The development of epidermal growth factor receptor tyrosine kinase inhibitors (EGFR-TKIs) have revolutionized treatment paradigms in lung cancer. Currently, EGFR TKIs constitute first- and second-line treatment of choice for EGFR-mutant advanced non-small cell lung cancer (NSCLC) patients. The first-generation TKIs (gefitinib, erlotinib and icotinib) have been supplemented by second (afatinib and dacomitinib) and third-generation (osimertinib) molecules. Several other EGFR-TKIs are currently being investigated in clinical trials (1).
Typically, targeted anti-cancer therapies in solid malignancies are first investigated in advanced stages, and subsequently agents with confirmed activity are promptly submitted to studies in early disease. An example of such development includes trastuzumab, a monoclonal antibody used in human type 2 EGFR (HER2) positive breast cancer. The first phase 3 study reporting the high efficacy of this agent in metastatic disease was published in 2001 (2), and just 4 years later three large randomized trials demonstrated its value in the adjuvant setting (3,4). Adjuvant studies using trastuzumab in breast cancer included an impressive total number of around 20,000 patients, and resulted in widespread implementation of this compound in the preoperative and postoperative settings. Another spectacular example is imatinib, a TKI used in gastrointestinal stromal tumor, a relatively rare malignancy. Efficacy of this compound in an adjuvant setting (5) was documented 7 years after the first report showing its astonishing activity in advanced disease (6). Just 3 more years were needed to establish the optimal 3-year duration of adjuvant treatment (7). Similarly, only 3 years elapsed from the first trial showing the efficacy of dabrafenib plus trametinib, drugs that target the mitogen-activated protein kinase (MAPK) pathway in advanced malignant melanoma with BRAF V600 mutations (8), to the demonstration of their benefit in adjuvant treatment (9).
At present, the only standard systemic adjuvant treatment option in operable stage II-III NSCLC, regardless of EGFR mutation status, is cytotoxic chemotherapy, despite its mere 5-year overall survival (OS) gain of 5% (10).
Until now only five randomized studies have been performed to assess EGFR-TKIs in operable NSCLC (Table 1). Two of these studies compared EGFR TKI vs. placebo (11,12), one chemotherapy followed by EGFR TKI vs. chemotherapy alone (13), and two EGFR TKI vs. chemotherapy (14,15). The results of two early studies including molecularly unselected patients were negative. The prematurely closed NCIC CTG BR19 study did not show disease-free survival (DFS) or OS benefit of gefitinib for 2 years compared to placebo (11). Similarly, no superiority was found from adjuvant erlotinib vs. placebo in the RADIANT study (12), which included patients with EGFR protein-positive tumors by immunohistochemistry or with EGFR amplification by fluorescence in situ, the biomarkers currently considered ineffective in selection for EGFR TKIs.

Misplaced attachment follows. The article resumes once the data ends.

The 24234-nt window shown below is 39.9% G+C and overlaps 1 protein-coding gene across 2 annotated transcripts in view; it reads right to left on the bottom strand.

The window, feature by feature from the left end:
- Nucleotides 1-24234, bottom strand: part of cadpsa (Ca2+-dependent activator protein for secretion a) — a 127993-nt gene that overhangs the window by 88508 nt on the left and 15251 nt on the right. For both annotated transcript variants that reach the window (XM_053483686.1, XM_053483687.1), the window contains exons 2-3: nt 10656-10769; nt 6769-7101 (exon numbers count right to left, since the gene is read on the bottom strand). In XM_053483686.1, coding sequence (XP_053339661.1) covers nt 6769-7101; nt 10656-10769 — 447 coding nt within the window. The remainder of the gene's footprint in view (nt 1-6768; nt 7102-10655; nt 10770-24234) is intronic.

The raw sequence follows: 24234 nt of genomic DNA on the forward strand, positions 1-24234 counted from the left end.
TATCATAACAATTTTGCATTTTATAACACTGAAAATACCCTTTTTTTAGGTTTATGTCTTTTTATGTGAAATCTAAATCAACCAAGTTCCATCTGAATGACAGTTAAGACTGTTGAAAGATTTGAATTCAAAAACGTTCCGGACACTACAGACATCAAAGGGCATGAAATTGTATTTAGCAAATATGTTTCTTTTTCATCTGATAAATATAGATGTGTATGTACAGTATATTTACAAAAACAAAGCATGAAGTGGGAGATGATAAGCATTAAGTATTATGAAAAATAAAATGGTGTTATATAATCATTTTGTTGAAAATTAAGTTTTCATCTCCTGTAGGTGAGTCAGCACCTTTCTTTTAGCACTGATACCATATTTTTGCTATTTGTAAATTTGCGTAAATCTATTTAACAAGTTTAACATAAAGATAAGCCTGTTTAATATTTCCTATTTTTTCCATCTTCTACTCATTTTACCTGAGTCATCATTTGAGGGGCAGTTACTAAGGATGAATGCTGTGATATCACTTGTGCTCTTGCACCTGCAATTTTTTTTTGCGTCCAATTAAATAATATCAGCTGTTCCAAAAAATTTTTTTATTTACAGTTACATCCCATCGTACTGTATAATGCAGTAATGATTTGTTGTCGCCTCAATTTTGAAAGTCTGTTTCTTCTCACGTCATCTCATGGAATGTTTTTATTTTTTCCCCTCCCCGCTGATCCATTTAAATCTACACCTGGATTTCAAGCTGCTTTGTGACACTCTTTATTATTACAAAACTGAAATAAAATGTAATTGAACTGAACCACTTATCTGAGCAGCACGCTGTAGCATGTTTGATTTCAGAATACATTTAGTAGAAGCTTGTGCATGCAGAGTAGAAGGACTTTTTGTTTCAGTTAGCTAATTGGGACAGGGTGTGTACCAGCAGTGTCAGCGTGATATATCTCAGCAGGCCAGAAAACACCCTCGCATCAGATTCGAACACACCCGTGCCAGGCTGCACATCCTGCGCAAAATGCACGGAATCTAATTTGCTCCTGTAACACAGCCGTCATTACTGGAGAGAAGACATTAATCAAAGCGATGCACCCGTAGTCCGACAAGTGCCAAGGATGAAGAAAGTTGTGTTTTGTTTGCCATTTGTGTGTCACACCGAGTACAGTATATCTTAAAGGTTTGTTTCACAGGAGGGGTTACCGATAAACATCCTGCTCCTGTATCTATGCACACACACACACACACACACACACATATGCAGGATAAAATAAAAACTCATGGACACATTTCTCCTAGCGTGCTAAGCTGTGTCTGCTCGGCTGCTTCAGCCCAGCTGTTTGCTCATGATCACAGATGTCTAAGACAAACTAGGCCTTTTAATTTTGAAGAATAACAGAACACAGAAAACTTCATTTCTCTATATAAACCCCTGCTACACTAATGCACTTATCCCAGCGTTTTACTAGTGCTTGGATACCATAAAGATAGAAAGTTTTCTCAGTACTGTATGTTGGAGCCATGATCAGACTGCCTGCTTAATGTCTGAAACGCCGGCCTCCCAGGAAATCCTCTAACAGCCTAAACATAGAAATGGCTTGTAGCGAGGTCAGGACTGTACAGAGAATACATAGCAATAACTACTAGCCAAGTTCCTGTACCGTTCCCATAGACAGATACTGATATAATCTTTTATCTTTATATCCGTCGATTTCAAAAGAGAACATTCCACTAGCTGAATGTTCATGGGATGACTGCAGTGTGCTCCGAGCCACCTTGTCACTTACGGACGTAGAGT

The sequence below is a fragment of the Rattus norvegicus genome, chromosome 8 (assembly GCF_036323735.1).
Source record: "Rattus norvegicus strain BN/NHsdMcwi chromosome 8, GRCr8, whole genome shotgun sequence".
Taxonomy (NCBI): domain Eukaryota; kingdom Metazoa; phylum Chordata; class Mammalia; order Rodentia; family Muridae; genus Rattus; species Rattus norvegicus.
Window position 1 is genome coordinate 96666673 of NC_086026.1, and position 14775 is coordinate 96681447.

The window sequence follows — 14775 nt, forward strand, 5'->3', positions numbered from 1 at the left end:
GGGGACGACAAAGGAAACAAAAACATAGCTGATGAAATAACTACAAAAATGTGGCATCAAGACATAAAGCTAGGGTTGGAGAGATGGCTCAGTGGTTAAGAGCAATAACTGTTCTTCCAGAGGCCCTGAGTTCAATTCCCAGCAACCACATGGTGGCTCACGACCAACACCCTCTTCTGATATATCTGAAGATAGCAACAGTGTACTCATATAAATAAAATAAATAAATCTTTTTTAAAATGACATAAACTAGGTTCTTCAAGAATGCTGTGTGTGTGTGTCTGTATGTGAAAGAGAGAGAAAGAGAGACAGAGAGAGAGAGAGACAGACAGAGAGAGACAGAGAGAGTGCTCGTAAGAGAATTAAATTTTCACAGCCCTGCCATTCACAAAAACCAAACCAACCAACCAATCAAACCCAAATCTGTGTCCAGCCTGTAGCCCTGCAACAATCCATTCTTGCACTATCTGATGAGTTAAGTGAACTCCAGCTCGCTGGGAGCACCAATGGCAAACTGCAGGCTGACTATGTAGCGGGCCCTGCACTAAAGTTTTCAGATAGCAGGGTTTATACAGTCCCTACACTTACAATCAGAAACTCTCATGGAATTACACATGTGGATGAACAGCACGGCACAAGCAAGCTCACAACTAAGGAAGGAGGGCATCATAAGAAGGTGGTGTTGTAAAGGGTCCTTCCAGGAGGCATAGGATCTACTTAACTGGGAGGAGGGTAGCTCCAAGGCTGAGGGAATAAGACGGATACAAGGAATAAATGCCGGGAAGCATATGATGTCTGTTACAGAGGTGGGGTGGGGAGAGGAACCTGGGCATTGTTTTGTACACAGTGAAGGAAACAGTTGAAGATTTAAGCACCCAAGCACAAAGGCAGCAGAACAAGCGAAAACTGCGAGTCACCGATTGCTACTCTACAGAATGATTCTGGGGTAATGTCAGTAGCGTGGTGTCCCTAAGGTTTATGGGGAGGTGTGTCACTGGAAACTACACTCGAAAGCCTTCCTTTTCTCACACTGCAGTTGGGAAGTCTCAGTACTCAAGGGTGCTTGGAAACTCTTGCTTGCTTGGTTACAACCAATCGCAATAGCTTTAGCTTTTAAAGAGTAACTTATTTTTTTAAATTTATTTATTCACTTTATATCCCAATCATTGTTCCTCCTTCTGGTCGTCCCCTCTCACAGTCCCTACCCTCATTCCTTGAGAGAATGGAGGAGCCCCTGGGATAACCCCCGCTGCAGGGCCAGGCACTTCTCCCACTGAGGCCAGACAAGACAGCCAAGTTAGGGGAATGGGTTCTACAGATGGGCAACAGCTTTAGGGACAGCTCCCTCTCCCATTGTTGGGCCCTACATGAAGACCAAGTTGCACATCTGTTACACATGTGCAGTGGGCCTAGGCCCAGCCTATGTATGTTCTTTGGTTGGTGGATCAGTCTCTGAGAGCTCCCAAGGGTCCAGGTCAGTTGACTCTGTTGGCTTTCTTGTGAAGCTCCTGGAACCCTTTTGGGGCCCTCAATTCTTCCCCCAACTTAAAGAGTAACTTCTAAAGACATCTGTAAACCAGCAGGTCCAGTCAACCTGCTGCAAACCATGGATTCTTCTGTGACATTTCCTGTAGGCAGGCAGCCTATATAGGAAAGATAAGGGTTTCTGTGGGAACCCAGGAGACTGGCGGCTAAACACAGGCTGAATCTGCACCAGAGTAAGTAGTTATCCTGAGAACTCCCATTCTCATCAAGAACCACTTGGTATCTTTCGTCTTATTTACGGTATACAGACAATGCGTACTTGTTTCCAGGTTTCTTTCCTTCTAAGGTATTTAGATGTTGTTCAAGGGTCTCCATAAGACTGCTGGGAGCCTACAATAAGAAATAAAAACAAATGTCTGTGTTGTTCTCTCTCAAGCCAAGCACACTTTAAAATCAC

As expected, more promising were the results of three completed studies (all performed in China), enrolling selected patients with EGFR-mutant tumors. The first of them, a small phase 2 trial, showed significantly longer DFS of gefitinib for 6 months following pemetrexed-carboplatin combination, compared with chemotherapy alone (13). Another randomized phase 2 study (EVAN) showed significantly higher 2-year DFS of erlotinib for 2 years compared to four cycles of cisplatin-vinorelbine chemotherapy (14). The only phase 3 study (ADJUVANT) showed significantly longer DFS of gefitinib for 2 years compared to four cycles of a cisplatin-vinorelbine combination, but general results were disappointingly grim, with almost all patients relapsing within 4 years (15). The meta-analysis of the five above-mentioned randomized studies (including only patients with EGFR mutation) showed increased DFS with EGFR-TKI-based regimens (HR 0.52; 95% CI: 0.34–0.78, P=0.002), but this was not translated into OS benefit (16).
Most recently presented were the results of an open-label single-arm phase 2 study (SELECT) performed in the USA, that investigated the efficacy of adjuvant erlotinib in patients with EGFR-mutant early-stage NSCLC (17). Considering the scarcity of data on adjuvant EGFR TKIs in the non-Asian populations, this study has raised great interest. The SELECT study included 100 stage IA–IIIA patients and was powered to demonstrate a 2-year DFS greater than 86%, i.e., 10% more compared with the historic figure of 76%. After a median follow-up of 5.2 years, this primary endpoint was met: 2-year DFS was 88%. The median DFS and OS was not reached, the 5-year DFS was 56% (95% CI: 45– 66%), and the 5-year OS was 86% (95% CI: 77–92%). Disease recurred in 40 patients, including four while on adjuvant erlotinib. Treatment adherence was relatively poor, with 40% of patients requiring dose reductions by 50%, and 16% further reduction to 25% of the original dose. Of the 36 patients with recurrence after completing erlotinib treatment, 26 were retreated with this compound, and the majority of them derived clinical benefit from re-exposure. Interestingly, of the 20 patients who had determined EGFR mutation status of the recurrent tumor, all but one maintained the original canonical EGFR mutation pattern. The only patient with acquired T790M resistance mutation was among those four who developed progression while receiving adjuvant erlotinib. This may imply the hypothesis that EGFR TKIs inhibit rather than kill cancer cells, and that prolonged anti-EGFR treatment is unlikely to induce resistance mechanisms. The SELECT study was properly designed and executed and provides another signal for potential role of EGFR TKI in adjuvant setting. However, due to all the limitations of single-arm design, it still does not provide strong evidence.